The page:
From the time a child first enters school until they complete middle school—maybe longer—it seems homework often consists of some combination of math, spelling, maybe a grammar exercise, social studies, science, and reading. What about writing?
Tip # 4: Send Writing Home
Given that there seems to be less and less time for creative writing, why not consider making it a part of homework? Provide a prompt, if needed, and give your students a week to write a story. (I’m not suggesting you pile on writing homework every night. That would only create kids who hate the subject and make homework a nightmare.) You can collect all the stories and grade them as a simple homework assignment, or you can collect a small number of them on different days of the week and give your students a formal grade and/or feedback, and then they can revise if they choose or if you want, or they can move on to a new piece. By having a small number due on different days assessing should become more manageable, and in turn, meaningful, but these are decisions to be made based on you and your classroom.
If you are incorporating units of study in your writer’s workshop, then sending writing home on a nightly basis seems like a natural fit. You might consider having due dates for drafts so you can give your students written feedback, thus providing them with an opportunity to engage in real revision based on your comments. (Again, by having a small number due on different days, reading and giving feedback should be more manageable.)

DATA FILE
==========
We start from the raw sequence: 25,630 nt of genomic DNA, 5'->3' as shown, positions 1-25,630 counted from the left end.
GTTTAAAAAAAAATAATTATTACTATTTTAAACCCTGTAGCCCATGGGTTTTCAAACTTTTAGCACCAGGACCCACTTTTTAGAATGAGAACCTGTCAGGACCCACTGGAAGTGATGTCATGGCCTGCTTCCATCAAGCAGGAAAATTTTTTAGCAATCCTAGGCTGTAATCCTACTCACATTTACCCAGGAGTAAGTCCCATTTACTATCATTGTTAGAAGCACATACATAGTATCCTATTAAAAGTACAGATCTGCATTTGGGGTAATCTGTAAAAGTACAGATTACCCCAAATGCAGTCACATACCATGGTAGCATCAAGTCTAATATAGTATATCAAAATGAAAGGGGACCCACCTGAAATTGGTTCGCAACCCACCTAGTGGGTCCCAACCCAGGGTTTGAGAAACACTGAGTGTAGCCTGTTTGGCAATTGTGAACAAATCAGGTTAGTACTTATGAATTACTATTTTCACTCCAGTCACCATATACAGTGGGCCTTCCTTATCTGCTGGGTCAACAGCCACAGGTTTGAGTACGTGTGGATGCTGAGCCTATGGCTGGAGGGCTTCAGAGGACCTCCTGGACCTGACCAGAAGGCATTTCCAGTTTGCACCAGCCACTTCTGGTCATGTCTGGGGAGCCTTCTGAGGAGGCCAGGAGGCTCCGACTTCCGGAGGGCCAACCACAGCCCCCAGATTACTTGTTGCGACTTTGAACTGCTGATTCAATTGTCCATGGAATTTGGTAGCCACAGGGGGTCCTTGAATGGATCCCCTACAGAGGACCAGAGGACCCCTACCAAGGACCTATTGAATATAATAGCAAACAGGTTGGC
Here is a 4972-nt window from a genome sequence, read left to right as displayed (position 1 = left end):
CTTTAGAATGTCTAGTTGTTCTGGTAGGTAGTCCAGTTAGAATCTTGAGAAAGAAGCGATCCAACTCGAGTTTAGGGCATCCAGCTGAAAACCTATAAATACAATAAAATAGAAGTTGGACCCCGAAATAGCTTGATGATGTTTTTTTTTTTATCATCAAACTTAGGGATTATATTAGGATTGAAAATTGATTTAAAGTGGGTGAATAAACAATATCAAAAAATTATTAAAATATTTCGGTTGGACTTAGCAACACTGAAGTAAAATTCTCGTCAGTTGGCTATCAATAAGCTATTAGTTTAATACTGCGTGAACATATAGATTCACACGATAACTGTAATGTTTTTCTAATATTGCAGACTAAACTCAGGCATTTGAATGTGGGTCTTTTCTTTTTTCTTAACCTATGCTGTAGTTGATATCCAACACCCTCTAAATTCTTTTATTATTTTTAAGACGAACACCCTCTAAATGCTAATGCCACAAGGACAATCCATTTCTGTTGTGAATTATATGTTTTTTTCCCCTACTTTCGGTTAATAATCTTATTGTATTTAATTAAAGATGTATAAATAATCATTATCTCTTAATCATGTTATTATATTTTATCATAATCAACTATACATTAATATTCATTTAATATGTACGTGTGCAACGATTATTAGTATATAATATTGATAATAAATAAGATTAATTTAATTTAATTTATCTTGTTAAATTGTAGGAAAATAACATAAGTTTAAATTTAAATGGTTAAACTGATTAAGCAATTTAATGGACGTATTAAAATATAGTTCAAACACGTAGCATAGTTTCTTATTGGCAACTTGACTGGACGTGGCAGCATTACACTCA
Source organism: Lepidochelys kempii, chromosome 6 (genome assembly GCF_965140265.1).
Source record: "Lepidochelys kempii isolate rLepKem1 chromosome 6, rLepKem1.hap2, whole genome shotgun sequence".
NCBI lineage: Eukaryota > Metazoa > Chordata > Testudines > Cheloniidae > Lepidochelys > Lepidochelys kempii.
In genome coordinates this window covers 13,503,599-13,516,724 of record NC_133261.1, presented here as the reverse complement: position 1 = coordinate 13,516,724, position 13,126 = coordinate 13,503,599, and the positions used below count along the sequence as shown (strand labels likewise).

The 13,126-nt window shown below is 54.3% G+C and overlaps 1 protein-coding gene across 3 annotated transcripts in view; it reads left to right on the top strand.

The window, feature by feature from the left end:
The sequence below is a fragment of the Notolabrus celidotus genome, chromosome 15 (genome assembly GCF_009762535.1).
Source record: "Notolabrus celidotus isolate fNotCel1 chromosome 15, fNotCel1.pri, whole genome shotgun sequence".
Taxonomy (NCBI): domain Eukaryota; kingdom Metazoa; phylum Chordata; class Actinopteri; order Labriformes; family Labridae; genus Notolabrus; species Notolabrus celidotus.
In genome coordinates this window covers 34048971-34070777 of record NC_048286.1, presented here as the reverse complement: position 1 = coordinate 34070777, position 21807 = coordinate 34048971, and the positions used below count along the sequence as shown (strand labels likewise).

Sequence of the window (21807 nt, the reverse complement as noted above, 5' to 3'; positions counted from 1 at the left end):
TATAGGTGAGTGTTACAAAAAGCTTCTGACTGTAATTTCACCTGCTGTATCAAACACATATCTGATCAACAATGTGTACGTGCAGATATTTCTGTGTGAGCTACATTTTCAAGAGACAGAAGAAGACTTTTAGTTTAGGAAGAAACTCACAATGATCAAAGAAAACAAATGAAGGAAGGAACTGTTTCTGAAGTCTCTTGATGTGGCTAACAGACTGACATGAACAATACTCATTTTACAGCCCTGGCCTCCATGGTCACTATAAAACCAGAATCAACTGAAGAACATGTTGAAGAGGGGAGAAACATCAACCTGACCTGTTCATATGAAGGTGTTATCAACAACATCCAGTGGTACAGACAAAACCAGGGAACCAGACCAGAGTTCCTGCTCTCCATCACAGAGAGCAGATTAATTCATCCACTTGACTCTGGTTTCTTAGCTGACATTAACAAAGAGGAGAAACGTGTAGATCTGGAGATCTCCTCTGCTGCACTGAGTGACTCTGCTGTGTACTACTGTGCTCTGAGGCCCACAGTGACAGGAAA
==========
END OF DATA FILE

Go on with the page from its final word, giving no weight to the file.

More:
Students need increased opportunities to think about and work on their writing outside of the classroom, at different times in the day and in different environments. Those of you who like using writer’s notebooks with your students, here’s another opportunity. The writing notebook can go home nightly so that your students begin to better understand they can use this tool when away from their desk and outside of the classroom. (Mine travels with me everywhere. Some of my very best sentences and ideas happen in my head when I’m far away from my writing desk.)
Communicating with parents
Take the opportunity to help parents understand the goals and their role in this process. Start by explaining to parents what the expectations are when you meet them early in the year at your Open House or Back To School Night. Follow that up with newsletters on how to help with writing at home. With a team approach, you can capitalize on parent support.
What if your student forgets his draft at home? Doesn’t class time become wasted the next day? Having parents on the same page will help to prevent this, and by taking advantage of google docs, thumb drives, and email, connecting home and school is easier than ever. If there isn’t a computer at home, you can make a photocopy of the draft before it leaves the classroom. Yes, this might be a hurdle, but it is one you can overcome.
I do not know anyone who will argue with the old adage, more reading makes better readers. The same is true for writing. Get your students writing. And talking about writing. Send writing home. Celebrate writing!
I’d love to hear from you if you find Mr. Terupt’s tip helpful or if you have additional thoughts or questions. You can email me at firstname.lastname@example.org.
You can visit Rob at www.robbuyea.com. Look for tip #5 to be posted on Monday, November 2nd.